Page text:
The forecast for the Illawarra is for temperatures in the 30s with gusty westerly winds.

‘‘Should the conditions eventuate that would cause containment to be breached, the fire will travel towards the Illawarra,’’ Rural Fire Service Illawarra zone manager Superintendent Richard Cotterill said.

He said conditions tomorrow would be similar to last Thursday, when the fire travelled up to 11 kilometres in four hours.

‘‘If it were to do the same again, in five or six hours we would see fire at the top of the escarpment in the Illawarra,’’ he said.

See also Defences tested as Wollongong fire threat mounts.

Update 24 October

We have had Tony Abbott being, it appears, certain that the recent – and ongoing – bushfires here in NSW are NOT related to climate change, which seems to me as problematic as being certain that they ARE! As you know, I said above that “I accept the logic by which an outcome of the climate change that is now 95% surely happening is longer and more severe bushfire seasons in our part of the world.” I still find that a perfectly reasonable proposition, and I am not saying that climate change CAUSED the current fires – just that this is the sort of thing that follows from the generally agreed fact of climate change. See UN official ‘talking out of her hat’ on bushfires and climate change, says Tony Abbott. Later Greg Hunt copped some flack for citing Wikipedia.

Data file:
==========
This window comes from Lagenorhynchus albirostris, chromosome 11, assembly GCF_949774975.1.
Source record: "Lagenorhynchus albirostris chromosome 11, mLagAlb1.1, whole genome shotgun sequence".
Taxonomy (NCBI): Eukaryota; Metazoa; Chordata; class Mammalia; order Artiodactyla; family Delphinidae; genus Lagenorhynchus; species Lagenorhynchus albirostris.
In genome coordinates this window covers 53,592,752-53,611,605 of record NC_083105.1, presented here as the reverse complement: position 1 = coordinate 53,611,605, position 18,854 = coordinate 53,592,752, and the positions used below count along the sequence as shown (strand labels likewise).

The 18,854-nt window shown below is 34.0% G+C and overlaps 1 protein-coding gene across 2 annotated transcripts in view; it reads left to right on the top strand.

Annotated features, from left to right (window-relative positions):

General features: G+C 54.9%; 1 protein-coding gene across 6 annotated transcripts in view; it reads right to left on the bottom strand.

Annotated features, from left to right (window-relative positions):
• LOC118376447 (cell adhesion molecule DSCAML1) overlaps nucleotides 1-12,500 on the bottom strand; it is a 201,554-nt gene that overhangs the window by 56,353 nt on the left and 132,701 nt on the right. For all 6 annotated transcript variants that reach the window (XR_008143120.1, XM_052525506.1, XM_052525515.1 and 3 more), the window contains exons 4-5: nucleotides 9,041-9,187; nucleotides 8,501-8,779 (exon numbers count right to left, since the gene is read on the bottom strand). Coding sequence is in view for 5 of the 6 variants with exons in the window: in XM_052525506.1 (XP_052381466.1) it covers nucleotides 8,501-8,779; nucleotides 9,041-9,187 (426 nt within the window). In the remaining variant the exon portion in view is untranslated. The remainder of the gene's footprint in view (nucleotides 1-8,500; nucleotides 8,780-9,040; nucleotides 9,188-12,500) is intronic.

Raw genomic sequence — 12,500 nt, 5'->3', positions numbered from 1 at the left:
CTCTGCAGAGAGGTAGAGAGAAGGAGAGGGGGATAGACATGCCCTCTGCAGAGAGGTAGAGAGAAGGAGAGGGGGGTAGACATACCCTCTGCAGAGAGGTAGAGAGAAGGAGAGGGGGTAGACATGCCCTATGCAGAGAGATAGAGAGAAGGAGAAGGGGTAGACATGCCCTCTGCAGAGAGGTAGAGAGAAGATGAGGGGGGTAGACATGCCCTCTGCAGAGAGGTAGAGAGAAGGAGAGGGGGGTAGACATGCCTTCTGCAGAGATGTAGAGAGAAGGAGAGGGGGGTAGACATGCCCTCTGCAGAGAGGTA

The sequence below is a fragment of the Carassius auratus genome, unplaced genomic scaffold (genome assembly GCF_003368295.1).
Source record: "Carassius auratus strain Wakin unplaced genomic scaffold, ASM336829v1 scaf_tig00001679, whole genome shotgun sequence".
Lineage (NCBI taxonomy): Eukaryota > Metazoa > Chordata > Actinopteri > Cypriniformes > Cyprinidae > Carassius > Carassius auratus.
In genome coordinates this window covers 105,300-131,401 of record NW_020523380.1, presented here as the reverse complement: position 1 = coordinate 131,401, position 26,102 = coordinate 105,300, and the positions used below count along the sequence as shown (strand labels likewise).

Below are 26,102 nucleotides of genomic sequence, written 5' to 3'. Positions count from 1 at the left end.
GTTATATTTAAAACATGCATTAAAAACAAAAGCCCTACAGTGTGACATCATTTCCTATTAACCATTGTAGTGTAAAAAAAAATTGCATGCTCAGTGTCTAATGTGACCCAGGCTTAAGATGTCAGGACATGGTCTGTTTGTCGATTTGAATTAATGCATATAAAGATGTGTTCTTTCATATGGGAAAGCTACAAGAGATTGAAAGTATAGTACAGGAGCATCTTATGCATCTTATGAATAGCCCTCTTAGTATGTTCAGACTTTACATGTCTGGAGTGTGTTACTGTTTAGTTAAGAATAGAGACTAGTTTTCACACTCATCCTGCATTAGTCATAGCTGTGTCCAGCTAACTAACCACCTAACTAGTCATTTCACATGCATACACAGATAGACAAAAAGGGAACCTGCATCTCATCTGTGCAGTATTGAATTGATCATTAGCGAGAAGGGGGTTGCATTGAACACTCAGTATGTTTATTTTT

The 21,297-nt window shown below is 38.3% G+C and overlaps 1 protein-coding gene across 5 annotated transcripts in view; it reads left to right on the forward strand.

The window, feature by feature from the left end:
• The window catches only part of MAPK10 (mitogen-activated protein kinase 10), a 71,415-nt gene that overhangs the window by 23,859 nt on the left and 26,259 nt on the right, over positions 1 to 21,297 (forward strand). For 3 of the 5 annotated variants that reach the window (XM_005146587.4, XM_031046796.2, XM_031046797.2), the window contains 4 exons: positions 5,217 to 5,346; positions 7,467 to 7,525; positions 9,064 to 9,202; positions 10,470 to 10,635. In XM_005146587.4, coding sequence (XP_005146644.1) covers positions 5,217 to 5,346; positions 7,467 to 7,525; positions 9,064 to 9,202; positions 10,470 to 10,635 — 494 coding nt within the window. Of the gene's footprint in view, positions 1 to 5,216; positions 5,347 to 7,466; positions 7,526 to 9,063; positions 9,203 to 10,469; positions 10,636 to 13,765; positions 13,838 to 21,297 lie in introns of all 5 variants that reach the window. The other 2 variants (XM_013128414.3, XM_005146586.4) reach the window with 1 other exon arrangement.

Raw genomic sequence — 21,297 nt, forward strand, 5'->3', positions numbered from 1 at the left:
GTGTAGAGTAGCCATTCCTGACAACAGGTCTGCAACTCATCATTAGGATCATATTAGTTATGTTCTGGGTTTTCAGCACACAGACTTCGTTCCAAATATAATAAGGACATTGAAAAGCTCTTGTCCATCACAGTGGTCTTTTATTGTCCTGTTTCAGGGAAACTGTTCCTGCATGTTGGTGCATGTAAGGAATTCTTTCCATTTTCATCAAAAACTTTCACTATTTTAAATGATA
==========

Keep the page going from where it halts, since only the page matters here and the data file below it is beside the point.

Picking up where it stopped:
Interviewed on the BBC’s Newshour program, Mr Hunt cautioned against drawing a link between the ongoing New South Wales fires and climate change.

“I looked up what Wikipedia said for example just to see what the rest of the world thought,” he said.

“And it opens up with the fact that bushfires in Australia are frequently occurring events during the hotter months of the year, large areas of land are ravaged every year by bushfires, and that’s the Australian experience.”

Mr Hunt defended Prime Minister Tony Abbott’s views on climate change after host Razia Iqbal quizzed him on Mr Abbott’s past description of climate change as “absolute crap”….

Well I acknowledge that one of the “several lists of major bushfires in Eastern Australia since 1851” is on Wikipedia, so I guess I can’t mock Greg Hunt too much on that ground. And then there is this sequel:

Ms Figures also told CNN that Australia was “struggling” with how it will meet its international commitments on climate change.

“They are going to have to pay a very high political price and a very high financial price, because the route that they are choosing to get to the same target that the previous government had could be much more expensive for them and for the population,” she said.

After speaking with Mr Hunt, she issued a statement in which she appeared to walk back from her comments.